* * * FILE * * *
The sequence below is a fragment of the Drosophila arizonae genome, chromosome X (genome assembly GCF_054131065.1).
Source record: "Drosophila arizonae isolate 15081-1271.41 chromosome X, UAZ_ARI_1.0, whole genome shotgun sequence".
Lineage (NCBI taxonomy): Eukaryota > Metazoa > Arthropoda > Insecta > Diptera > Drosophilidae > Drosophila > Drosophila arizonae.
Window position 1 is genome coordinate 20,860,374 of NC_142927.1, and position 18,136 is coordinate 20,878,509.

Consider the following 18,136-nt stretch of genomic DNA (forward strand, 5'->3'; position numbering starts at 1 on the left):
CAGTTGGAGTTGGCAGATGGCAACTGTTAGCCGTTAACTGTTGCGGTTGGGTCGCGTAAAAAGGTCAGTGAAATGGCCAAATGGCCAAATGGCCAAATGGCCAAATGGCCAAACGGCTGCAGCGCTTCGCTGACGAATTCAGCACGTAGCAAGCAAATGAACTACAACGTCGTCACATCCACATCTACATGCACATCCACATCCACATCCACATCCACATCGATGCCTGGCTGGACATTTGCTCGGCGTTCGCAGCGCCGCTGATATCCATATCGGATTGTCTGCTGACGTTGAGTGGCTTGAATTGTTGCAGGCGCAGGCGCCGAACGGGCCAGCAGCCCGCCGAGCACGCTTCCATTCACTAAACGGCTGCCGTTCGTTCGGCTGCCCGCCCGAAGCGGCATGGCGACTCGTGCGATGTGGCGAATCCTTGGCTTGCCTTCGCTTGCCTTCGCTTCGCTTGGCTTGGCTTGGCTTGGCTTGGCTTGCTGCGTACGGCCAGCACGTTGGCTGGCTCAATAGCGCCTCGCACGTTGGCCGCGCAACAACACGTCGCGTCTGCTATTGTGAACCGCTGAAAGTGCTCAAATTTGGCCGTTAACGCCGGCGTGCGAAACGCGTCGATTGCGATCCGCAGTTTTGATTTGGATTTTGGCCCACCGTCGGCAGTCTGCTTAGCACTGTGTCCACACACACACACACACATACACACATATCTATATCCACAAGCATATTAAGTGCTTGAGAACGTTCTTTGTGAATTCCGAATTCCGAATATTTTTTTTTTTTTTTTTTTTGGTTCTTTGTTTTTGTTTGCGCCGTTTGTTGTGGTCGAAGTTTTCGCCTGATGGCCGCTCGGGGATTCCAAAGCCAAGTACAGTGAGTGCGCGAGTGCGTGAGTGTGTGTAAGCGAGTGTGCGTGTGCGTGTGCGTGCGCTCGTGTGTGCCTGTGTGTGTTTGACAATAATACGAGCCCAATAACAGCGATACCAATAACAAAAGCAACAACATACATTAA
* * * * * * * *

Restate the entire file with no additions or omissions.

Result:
The sequence below is a fragment of the Drosophila arizonae genome, chromosome X (genome assembly GCF_054131065.1).
Source record: "Drosophila arizonae isolate 15081-1271.41 chromosome X, UAZ_ARI_1.0, whole genome shotgun sequence".
Lineage (NCBI taxonomy): Eukaryota > Metazoa > Arthropoda > Insecta > Diptera > Drosophilidae > Drosophila > Drosophila arizonae.
Window position 1 is genome coordinate 20,860,374 of NC_142927.1, and position 18,136 is coordinate 20,878,509.

Consider the following 18,136-nt stretch of genomic DNA (forward strand, 5'->3'; position numbering starts at 1 on the left):
CAGTTGGAGTTGGCAGATGGCAACTGTTAGCCGTTAACTGTTGCGGTTGGGTCGCGTAAAAAGGTCAGTGAAATGGCCAAATGGCCAAATGGCCAAATGGCCAAATGGCCAAACGGCTGCAGCGCTTCGCTGACGAATTCAGCACGTAGCAAGCAAATGAACTACAACGTCGTCACATCCACATCTACATGCACATCCACATCCACATCCACATCCACATCGATGCCTGGCTGGACATTTGCTCGGCGTTCGCAGCGCCGCTGATATCCATATCGGATTGTCTGCTGACGTTGAGTGGCTTGAATTGTTGCAGGCGCAGGCGCCGAACGGGCCAGCAGCCCGCCGAGCACGCTTCCATTCACTAAACGGCTGCCGTTCGTTCGGCTGCCCGCCCGAAGCGGCATGGCGACTCGTGCGATGTGGCGAATCCTTGGCTTGCCTTCGCTTGCCTTCGCTTCGCTTGGCTTGGCTTGGCTTGGCTTGGCTTGCTGCGTACGGCCAGCACGTTGGCTGGCTCAATAGCGCCTCGCACGTTGGCCGCGCAACAACACGTCGCGTCTGCTATTGTGAACCGCTGAAAGTGCTCAAATTTGGCCGTTAACGCCGGCGTGCGAAACGCGTCGATTGCGATCCGCAGTTTTGATTTGGATTTTGGCCCACCGTCGGCAGTCTGCTTAGCACTGTGTCCACACACACACACACACATACACACATATCTATATCCACAAGCATATTAAGTGCTTGAGAACGTTCTTTGTGAATTCCGAATTCCGAATATTTTTTTTTTTTTTTTTTTTGGTTCTTTGTTTTTGTTTGCGCCGTTTGTTGTGGTCGAAGTTTTCGCCTGATGGCCGCTCGGGGATTCCAAAGCCAAGTACAGTGAGTGCGCGAGTGCGTGAGTGTGTGTAAGCGAGTGTGCGTGTGCGTGTGCGTGCGCTCGTGTGTGCCTGTGTGTGTTTGACAATAATACGAGCCCAATAACAGCGATACCAATAACAAAAGCAACAACATACATTAA